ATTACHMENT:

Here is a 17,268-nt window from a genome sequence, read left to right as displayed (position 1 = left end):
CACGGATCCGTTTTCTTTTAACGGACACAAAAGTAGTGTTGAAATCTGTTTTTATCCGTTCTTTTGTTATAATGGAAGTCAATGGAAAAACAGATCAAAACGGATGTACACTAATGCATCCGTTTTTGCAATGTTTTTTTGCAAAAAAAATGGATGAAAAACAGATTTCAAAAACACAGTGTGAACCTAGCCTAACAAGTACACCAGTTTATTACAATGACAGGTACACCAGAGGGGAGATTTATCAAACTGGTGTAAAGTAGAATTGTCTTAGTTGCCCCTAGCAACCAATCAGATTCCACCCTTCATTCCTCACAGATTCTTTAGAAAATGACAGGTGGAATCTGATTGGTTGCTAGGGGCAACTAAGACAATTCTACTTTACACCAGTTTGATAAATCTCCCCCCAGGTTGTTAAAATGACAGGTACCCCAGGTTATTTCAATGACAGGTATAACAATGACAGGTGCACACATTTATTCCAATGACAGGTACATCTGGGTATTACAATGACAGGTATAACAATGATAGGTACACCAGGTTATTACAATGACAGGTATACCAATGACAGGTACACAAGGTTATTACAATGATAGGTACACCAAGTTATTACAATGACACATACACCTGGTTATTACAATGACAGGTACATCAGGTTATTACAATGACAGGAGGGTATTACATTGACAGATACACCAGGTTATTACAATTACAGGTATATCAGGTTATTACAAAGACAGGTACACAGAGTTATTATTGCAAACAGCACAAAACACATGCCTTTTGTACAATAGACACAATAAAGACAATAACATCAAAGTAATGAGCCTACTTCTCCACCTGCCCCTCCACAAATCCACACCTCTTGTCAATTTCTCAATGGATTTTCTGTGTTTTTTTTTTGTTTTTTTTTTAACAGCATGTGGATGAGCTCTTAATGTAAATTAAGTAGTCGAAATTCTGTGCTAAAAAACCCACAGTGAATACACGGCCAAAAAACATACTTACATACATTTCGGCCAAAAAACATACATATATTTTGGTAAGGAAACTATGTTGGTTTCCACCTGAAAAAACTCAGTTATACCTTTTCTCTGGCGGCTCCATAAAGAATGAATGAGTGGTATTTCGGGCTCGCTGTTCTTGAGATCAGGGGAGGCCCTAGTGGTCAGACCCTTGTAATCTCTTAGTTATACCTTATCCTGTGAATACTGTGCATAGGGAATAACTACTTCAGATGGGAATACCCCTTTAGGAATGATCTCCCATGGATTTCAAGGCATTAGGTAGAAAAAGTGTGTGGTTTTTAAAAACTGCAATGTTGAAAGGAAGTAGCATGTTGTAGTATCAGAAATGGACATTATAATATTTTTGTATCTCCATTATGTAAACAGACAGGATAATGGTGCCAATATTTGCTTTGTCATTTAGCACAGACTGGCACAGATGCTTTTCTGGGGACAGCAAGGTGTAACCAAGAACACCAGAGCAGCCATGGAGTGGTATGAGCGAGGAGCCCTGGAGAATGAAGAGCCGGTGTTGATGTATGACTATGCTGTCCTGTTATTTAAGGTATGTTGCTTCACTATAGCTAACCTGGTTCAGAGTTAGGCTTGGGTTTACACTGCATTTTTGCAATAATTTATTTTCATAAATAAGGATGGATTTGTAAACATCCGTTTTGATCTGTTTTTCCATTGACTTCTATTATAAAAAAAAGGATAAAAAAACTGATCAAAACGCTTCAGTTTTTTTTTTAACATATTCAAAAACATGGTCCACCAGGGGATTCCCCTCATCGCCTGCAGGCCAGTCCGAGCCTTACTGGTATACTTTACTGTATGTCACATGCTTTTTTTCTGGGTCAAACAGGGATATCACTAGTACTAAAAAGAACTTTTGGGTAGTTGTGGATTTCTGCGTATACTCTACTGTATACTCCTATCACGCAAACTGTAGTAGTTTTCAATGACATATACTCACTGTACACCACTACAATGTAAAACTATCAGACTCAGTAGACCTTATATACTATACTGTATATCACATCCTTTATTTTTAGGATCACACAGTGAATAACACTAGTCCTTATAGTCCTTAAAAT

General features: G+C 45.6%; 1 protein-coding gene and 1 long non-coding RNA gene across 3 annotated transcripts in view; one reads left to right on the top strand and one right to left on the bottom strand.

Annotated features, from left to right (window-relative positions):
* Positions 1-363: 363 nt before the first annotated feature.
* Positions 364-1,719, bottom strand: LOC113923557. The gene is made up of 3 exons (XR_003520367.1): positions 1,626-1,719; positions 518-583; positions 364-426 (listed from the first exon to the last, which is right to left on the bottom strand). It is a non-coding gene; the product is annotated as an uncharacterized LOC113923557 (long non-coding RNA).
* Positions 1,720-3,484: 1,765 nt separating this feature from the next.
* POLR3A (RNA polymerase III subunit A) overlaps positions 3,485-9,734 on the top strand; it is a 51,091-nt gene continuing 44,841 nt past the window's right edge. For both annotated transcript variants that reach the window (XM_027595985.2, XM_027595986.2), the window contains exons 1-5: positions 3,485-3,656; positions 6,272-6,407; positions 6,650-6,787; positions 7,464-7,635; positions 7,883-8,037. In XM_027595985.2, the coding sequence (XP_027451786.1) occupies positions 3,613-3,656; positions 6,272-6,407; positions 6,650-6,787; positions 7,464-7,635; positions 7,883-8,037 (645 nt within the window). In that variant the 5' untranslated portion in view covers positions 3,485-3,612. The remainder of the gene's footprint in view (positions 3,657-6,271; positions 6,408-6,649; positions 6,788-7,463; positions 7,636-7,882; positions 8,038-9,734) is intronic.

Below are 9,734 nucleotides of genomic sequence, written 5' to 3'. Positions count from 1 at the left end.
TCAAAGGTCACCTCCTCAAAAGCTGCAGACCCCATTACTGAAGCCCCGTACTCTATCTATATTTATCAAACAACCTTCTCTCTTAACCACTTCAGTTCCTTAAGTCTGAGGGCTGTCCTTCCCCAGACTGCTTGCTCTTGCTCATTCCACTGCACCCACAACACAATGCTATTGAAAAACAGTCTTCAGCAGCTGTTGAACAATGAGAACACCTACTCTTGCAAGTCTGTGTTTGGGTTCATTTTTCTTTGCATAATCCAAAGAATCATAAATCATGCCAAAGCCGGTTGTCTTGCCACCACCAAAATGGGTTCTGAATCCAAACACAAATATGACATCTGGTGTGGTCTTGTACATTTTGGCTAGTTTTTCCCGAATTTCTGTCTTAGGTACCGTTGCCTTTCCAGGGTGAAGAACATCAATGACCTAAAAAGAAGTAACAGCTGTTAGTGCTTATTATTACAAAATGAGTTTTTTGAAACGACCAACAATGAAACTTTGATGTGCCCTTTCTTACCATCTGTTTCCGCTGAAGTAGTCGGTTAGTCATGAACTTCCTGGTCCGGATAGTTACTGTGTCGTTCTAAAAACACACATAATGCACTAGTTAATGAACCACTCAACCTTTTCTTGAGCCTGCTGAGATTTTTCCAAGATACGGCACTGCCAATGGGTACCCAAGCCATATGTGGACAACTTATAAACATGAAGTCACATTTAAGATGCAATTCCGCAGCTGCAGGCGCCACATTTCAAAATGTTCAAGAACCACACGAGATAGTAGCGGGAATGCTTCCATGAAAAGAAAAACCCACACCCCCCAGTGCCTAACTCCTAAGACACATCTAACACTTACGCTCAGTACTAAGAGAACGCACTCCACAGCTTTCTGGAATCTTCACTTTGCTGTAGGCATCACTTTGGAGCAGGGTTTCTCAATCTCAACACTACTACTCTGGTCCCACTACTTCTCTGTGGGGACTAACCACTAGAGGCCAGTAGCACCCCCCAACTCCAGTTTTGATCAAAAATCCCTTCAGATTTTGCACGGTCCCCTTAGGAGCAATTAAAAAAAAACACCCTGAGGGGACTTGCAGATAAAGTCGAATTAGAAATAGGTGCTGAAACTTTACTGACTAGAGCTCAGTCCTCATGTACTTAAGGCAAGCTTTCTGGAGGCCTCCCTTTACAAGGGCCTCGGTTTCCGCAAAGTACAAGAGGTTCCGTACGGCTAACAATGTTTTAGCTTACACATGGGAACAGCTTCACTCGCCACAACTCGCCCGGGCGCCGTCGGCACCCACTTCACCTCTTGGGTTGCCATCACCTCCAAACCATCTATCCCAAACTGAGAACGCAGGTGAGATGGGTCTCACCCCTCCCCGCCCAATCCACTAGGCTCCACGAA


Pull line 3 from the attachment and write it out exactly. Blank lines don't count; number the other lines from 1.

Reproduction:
General features: G+C 45.6%; 1 protein-coding gene and 1 long non-coding RNA gene across 3 annotated transcripts in view; one reads left to right on the top strand and one right to left on the bottom strand.